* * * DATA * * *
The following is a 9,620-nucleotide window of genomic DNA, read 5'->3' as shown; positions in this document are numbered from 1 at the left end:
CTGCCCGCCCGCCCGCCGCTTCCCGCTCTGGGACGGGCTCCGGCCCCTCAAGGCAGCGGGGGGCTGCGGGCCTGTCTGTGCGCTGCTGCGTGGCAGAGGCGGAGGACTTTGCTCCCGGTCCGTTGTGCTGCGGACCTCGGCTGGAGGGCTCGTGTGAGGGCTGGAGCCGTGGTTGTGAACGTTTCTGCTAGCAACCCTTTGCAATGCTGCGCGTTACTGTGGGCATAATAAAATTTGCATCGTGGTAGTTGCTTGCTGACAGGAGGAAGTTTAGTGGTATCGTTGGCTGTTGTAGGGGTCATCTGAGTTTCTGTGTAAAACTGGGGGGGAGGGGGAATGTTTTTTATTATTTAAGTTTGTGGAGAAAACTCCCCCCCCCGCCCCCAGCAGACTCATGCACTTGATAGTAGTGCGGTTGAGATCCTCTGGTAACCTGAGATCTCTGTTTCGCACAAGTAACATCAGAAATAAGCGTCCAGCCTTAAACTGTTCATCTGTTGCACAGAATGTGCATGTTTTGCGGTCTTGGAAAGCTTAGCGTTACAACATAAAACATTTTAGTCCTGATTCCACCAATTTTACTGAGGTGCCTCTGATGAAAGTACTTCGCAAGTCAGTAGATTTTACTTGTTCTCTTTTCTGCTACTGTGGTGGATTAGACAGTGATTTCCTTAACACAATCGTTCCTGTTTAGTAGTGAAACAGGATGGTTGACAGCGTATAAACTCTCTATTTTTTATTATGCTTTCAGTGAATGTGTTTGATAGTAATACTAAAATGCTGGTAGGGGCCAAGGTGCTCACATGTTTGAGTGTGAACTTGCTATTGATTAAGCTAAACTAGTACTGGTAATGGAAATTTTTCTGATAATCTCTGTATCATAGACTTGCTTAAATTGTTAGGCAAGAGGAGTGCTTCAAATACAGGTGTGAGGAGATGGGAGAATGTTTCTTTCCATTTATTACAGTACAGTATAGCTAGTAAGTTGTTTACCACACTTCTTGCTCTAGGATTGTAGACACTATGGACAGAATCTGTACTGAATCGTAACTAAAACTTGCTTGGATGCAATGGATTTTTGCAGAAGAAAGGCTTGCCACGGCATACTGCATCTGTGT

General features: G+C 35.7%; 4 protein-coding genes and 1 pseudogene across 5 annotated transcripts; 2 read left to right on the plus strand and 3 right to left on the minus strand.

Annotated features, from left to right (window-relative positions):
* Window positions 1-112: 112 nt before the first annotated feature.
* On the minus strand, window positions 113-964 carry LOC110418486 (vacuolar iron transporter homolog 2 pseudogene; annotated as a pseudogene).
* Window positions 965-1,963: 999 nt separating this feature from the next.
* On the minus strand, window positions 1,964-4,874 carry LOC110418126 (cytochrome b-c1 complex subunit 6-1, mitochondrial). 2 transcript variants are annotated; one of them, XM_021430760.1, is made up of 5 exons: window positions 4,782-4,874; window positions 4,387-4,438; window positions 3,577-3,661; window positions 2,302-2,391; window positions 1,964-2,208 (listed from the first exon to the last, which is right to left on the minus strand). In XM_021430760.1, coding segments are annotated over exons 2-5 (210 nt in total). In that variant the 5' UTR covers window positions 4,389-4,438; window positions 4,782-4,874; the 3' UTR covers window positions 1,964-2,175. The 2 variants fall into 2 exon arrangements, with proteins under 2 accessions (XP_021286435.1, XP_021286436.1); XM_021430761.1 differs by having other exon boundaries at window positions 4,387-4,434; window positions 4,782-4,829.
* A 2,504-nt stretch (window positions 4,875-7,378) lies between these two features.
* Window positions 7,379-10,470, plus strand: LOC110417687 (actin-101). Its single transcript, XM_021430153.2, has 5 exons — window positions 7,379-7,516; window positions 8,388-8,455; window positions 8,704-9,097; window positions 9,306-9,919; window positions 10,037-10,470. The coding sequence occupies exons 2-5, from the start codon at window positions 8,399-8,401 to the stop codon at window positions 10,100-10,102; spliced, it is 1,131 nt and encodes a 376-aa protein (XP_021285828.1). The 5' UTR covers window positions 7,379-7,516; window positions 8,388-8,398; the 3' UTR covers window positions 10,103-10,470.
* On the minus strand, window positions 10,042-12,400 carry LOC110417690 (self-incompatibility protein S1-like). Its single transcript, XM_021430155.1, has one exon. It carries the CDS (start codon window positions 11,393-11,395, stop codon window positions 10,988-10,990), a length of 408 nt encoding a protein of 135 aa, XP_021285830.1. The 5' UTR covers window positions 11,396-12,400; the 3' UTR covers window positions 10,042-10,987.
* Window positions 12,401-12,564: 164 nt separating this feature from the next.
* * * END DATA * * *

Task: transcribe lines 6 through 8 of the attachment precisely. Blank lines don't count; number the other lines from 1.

* On the minus strand, window positions 113-964 carry LOC110418486 (vacuolar iron transporter homolog 2 pseudogene; annotated as a pseudogene).
* Window positions 965-1,963: 999 nt separating this feature from the next.
* On the minus strand, window positions 1,964-4,874 carry LOC110418126 (cytochrome b-c1 complex subunit 6-1, mitochondrial). 2 transcript variants are annotated; one of them, XM_021430760.1, is made up of 5 exons: window positions 4,782-4,874; window positions 4,387-4,438; window positions 3,577-3,661; window positions 2,302-2,391; window positions 1,964-2,208 (listed from the first exon to the last, which is right to left on the minus strand). In XM_021430760.1, coding segments are annotated over exons 2-5 (210 nt in total). In that variant the 5' UTR covers window positions 4,389-4,438; window positions 4,782-4,874; the 3' UTR covers window positions 1,964-2,175. The 2 variants fall into 2 exon arrangements, with proteins under 2 accessions (XP_021286435.1, XP_021286436.1); XM_021430761.1 differs by having other exon boundaries at window positions 4,387-4,434; window positions 4,782-4,829.